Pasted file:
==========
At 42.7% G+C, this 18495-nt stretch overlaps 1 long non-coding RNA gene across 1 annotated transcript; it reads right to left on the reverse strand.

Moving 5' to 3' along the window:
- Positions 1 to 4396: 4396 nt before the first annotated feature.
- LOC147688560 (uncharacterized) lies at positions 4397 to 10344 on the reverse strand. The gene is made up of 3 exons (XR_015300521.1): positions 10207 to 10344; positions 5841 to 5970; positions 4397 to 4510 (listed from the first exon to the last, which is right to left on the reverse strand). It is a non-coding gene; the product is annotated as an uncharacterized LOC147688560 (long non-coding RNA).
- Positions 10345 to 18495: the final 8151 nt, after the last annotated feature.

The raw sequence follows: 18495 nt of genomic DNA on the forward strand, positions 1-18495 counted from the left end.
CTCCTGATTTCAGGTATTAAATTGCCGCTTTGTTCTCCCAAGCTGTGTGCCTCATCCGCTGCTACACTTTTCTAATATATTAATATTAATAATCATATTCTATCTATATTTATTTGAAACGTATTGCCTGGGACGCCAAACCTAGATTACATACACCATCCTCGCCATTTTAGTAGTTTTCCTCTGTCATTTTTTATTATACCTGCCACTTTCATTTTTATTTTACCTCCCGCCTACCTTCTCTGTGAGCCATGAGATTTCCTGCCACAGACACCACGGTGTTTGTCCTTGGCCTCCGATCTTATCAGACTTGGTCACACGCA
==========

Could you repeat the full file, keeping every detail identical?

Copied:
At 42.7% G+C, this 18495-nt stretch overlaps 1 long non-coding RNA gene across 1 annotated transcript; it reads right to left on the reverse strand.

Moving 5' to 3' along the window:
- Positions 1 to 4396: 4396 nt before the first annotated feature.
- LOC147688560 (uncharacterized) lies at positions 4397 to 10344 on the reverse strand. The gene is made up of 3 exons (XR_015300521.1): positions 10207 to 10344; positions 5841 to 5970; positions 4397 to 4510 (listed from the first exon to the last, which is right to left on the reverse strand). It is a non-coding gene; the product is annotated as an uncharacterized LOC147688560 (long non-coding RNA).
- Positions 10345 to 18495: the final 8151 nt, after the last annotated feature.

The raw sequence follows: 18495 nt of genomic DNA on the forward strand, positions 1-18495 counted from the left end.
CTCCTGATTTCAGGTATTAAATTGCCGCTTTGTTCTCCCAAGCTGTGTGCCTCATCCGCTGCTACACTTTTCTAATATATTAATATTAATAATCATATTCTATCTATATTTATTTGAAACGTATTGCCTGGGACGCCAAACCTAGATTACATACACCATCCTCGCCATTTTAGTAGTTTTCCTCTGTCATTTTTTATTATACCTGCCACTTTCATTTTTATTTTACCTCCCGCCTACCTTCTCTGTGAGCCATGAGATTTCCTGCCACAGACACCACGGTGTTTGTCCTTGGCCTCCGATCTTATCAGACTTGGTCACACGCA